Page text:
A serious dinner affair in Jordan begins with a series of Mezze (small appetizers) and I tried to prepare as many as I could find recipes for plus hummus and dolma (stuffed grape leaves) that I bought already made. The other 6 I made from scratch.
Just as I finished preparing the table and lighting a few candles just before my friends arrived, I realized that I didn't have any bread that could have been used as a vehicle to eat the hummus and babaganoush so I rummaged through my fridge and found some flat bread (flatout, 3 weight watchers points per serving) which is similar in consistency to pita so I decided to cut it up and toast it. Except that my toaster oven decided to play up and so just as Laurel and Pat came in the house, the kitchen was filling up with smoke! Thankfully, we managed to ventilate enough and avoid the fire alarm from going off but it meant that there was a lovely smoky flavor to the house and it's not exactly what you want to smell when you go to dinner at a friend's home... My frantic "hi, nice to see you, thanks for coming, I burned the toast not the whole dinner" welcomes were pretty much repeated for the next 5 minutes as Jan then Jeff then Dan and Peter arrived.
Since there were too many of us to sit in our living room, I asked that we went straight to the dining table and while Eric played host (poor guy is suffering from severe jetlag from his recent trip to Singapore so I really appreciated the efforts he made not to fall flat faced on the dining table), I moved to the kitchen to "tart up" my Mezze. This time, even Kako would have been pleased with my efforts at decorating the dishes. I'm not remotely close to hers or Kyiomi's style (I am sure I am offending someone right this moment who I should be mentioning but I am not, so sorry but you're not coming up to my mind - I'll be sure to thank you in my Oscar acceptance speech) but I am getting better.
The Mezze consisted, as I mentioned already, of 8 small dishes:
- Hummus (store bought - very nice)
- Dolma (stuffed grape leaves - from a can purchased by Eric at a Persian store)
- Babaganoush - eggplant spread. I made this one. The recipe called for 3 small eggplants that needed to be charred over the fire first and then cooked in the oven until they collapsed on themselves. I made this on Friday night and it took quite a long time. It was very nice though. Nice and fluffy as Peter commented and most everyone (except Pat) really liked it.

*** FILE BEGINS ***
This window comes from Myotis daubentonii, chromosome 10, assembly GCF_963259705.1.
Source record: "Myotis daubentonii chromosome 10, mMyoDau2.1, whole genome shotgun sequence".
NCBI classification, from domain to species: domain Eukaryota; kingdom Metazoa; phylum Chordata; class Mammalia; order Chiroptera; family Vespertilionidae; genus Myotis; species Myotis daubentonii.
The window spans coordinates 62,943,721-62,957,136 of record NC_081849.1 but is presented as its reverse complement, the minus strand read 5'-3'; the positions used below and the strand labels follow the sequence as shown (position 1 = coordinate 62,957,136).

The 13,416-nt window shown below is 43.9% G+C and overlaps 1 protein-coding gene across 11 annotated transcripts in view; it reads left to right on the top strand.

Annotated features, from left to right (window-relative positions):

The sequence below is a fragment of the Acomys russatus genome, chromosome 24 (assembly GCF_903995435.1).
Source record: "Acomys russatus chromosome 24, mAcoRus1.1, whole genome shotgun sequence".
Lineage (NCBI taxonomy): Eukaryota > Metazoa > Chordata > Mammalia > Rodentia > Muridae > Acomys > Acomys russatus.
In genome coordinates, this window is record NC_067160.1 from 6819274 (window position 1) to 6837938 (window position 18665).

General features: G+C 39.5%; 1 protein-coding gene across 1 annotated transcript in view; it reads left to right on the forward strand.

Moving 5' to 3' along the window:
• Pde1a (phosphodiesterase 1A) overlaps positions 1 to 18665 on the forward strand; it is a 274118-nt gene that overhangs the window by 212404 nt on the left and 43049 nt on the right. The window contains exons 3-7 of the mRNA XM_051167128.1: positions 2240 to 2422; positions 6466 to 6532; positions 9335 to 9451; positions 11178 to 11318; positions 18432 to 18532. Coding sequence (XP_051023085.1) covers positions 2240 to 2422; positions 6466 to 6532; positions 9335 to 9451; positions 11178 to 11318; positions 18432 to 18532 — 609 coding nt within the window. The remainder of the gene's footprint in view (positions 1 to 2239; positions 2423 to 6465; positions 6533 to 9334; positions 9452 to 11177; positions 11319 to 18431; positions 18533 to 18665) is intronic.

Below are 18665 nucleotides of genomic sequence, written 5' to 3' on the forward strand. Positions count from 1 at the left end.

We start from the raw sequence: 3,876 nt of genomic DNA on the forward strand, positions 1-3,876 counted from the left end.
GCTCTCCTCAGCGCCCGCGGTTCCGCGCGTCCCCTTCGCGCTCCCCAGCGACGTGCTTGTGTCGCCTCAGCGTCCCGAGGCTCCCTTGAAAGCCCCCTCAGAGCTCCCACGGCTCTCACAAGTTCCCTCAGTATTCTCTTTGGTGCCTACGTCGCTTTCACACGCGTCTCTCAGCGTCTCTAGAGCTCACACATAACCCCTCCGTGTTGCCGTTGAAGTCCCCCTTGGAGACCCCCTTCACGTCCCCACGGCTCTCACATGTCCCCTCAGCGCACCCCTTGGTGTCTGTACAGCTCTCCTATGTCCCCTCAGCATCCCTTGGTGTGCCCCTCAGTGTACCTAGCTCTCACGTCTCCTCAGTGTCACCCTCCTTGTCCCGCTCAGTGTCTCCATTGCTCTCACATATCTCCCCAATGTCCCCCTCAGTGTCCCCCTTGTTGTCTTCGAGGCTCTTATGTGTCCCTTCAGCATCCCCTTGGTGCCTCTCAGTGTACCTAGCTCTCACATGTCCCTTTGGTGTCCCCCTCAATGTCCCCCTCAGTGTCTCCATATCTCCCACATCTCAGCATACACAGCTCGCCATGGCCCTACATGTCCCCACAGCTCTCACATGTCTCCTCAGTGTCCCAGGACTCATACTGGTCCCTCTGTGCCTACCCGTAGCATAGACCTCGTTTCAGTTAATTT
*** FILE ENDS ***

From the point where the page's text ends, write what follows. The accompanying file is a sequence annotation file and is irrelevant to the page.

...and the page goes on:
Finally - although by now everyone was severely full and pleasantly drunk, except for Jan and Laurel who is off the booze for the next 9 months - it was time for dessert: kunafa is made with kataifi and stuffed with cheese. Kataifi, I've learned, is the name of that vermicelli like pastry that is often found stuffed with nuts in Middle Eastern food stores. Eric found it frozen in the Persian market. It simply is filo dough that has been shredded to thin noodles. It's not easy to work with but not as difficult as I had imagined either. The stuffing was a combination of ricotta and mozzarella (ok, these are Italian cheeses... what gives?) and then it was covered with nuts and raisins on the top as decorations. It was nice but not the best part of the meal. I liked it though, particularly the scent and flavor of rose water. Just a little bit really goes a long way...
The goody bags contained pickled eggplants (maghdoos), dates and baklava.
Here is the menu with the scores:
Ful Medames 7.9
Overall Dinner 8.3
Whilst my dinners are most certainly about eating different foods (things you wouldn't think of perhaps having in your own home for instance), they also are about getting together with friends. And last night was no exception: it was lovely to see Dan and Peter, Jeff (who absolutely loved everything, he said it was the best of my dinners he'd been to date), Jan, Laurel and Pat and find out about what goes on in their lives. I was exhausted at the end of the night but not as much as Eric who passed out on the bed with the radio and the light on, half dressed and with dental floss wrapped around his finger... thankfully, I noticed this and unwrapped it just as the finger was turning a suspicious shade of black.
Next is K. It should be Kiribati but who knows if I'll be able to find any recipes from this tiny country in the South Pacific?